Monday, October 8, 2007

Learning to Fly

Amy and I got away this past weekend for some much-needed time for just the two of us. We went to the Outer Banks of NC. While we were there, we visited the Wright Brothers' Memorial at Kitty Hawk. This was my first trip to the memorial, and I thoroughly enjoyed the experience. A couple of observations that I left with:

1) In recent weeks, I have found myself watching birds flying the air. I am enamored with this ability - the ability of flight. It probably goes back to my childhood fascination with comic books and super heroes. Anyway, I commented to Amy when we left the exhibit at Kitty Hawk how our experience of flying is so totally different from what the Wright Brothers experienced. When we get on a plane, there is little difference between riding on a plane and riding on a bus or a train (yes, except for a few thousand feet of elevation). Orvill and Wilbur, however, experienced flight out in the open elements. I am certainly thankful for progress, but there is a part of me that would love to have experienced flight as the Wrights did.

2) The Wright Brothers did not enjoy success until they proved wrong two commonly held assumptions about design. Only then were they able to get off the ground. As I read about that, I found myself saying, "There is a sermon in that somewhere." Still don't entirely know where it is yet, but the hypothesis I am working on at this point is as follows: Sometimes it is what we take for granted that keeps us from reaching the heights God has in store for us.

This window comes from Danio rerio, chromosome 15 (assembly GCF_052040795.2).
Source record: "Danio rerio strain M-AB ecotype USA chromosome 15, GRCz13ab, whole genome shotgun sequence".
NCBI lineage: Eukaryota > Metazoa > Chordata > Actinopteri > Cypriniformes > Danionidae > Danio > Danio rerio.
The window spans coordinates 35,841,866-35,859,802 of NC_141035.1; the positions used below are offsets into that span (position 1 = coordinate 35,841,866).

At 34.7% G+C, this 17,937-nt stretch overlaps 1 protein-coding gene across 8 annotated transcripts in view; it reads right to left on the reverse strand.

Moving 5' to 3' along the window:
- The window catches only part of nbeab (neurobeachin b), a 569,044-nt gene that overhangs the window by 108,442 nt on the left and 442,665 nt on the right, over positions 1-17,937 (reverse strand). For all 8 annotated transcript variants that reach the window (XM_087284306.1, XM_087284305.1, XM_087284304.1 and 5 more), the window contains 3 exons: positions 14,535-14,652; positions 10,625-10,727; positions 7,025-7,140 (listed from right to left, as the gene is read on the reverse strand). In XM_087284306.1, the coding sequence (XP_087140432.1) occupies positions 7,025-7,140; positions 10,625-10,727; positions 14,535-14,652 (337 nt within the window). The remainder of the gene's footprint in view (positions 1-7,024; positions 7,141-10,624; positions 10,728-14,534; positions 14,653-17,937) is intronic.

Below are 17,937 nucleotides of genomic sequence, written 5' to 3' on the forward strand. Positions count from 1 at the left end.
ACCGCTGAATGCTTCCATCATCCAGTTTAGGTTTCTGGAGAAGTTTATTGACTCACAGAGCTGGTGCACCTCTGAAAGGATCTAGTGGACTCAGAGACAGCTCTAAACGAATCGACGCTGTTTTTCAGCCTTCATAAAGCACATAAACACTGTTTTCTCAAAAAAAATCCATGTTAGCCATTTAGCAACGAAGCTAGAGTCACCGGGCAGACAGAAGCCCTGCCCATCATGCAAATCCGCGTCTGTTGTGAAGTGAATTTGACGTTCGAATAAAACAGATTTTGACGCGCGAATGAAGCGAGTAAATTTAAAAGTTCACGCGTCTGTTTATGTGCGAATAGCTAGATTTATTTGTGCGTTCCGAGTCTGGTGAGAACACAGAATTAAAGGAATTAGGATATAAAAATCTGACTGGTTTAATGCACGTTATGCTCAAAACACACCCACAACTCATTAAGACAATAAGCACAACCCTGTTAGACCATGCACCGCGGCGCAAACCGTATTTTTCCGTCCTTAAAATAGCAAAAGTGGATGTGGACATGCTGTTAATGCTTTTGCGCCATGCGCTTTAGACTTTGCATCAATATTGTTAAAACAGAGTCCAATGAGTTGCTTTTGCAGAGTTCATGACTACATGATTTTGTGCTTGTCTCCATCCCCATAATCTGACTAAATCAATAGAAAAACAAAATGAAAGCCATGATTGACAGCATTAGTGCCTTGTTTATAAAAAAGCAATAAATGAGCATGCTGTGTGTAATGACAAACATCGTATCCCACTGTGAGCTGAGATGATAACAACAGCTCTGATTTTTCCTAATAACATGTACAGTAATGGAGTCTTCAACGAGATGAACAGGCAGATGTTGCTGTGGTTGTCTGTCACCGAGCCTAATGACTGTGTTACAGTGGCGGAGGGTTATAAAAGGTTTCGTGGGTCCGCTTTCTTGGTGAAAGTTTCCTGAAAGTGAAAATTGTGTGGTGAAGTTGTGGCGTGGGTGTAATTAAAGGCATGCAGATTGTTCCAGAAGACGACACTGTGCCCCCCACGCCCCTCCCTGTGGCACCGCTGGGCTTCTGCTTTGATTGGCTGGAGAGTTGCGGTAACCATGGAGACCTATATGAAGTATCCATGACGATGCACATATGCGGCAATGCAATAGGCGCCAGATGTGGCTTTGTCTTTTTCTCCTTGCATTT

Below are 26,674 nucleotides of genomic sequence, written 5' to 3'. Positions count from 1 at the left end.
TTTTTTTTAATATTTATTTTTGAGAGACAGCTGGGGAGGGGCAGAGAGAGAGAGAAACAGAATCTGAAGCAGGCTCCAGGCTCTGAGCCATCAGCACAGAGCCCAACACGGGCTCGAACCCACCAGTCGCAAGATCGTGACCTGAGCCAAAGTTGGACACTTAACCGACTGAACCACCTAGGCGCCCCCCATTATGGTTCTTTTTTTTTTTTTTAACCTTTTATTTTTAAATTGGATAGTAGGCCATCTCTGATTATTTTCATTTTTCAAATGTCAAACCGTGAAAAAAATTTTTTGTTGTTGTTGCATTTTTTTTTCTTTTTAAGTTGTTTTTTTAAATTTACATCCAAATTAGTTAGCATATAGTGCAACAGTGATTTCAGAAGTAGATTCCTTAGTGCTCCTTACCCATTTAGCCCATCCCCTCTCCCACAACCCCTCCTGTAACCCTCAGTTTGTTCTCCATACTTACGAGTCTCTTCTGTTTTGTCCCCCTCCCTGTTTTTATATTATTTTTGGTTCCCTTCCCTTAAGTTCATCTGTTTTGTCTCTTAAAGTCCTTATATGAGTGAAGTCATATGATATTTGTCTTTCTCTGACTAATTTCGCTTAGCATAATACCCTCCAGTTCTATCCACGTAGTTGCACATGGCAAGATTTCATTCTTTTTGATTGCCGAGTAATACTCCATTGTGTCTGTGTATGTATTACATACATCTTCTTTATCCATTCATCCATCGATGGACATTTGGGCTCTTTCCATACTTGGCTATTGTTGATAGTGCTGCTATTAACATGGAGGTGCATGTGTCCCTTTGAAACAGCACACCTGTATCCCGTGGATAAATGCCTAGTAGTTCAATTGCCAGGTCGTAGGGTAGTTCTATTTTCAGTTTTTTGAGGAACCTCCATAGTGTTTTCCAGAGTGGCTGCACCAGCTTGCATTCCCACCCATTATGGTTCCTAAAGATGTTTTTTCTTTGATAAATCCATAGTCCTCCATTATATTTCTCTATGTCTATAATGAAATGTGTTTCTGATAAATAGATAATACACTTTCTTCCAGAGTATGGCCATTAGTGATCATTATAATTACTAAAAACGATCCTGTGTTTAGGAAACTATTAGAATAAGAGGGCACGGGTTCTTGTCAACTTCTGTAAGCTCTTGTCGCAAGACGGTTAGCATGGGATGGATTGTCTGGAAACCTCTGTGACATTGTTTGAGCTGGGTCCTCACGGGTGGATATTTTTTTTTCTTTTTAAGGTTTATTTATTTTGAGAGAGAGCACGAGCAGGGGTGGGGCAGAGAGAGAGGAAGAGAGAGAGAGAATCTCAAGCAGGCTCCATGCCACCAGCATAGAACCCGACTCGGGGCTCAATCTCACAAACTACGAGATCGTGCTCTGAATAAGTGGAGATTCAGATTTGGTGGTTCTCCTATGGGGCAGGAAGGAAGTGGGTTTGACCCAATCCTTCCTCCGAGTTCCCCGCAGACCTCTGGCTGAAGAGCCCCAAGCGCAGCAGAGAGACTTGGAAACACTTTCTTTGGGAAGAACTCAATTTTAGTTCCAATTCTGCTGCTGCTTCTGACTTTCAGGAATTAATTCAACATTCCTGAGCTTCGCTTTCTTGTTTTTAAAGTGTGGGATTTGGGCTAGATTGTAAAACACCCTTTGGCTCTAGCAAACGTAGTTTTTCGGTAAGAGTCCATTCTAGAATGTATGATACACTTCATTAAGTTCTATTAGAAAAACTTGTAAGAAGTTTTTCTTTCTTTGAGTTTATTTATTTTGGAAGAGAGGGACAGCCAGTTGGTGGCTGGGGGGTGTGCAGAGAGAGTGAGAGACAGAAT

3) Do you know how long man's first flight lasted? 12 seconds, travelling 120 feet into a 35mph headwind. When I saw the markers, my first thought was, "Wow, that is not so impressive." However, as we began to walk along their flightpath, taking in the immensity of meaning and achievement of that 120 feet, I realized that the first 40 yards gave them the courage to try again - and go a little farther. Their fourth flight - 59 seconds, about 800 feet. Mankind kept going from there.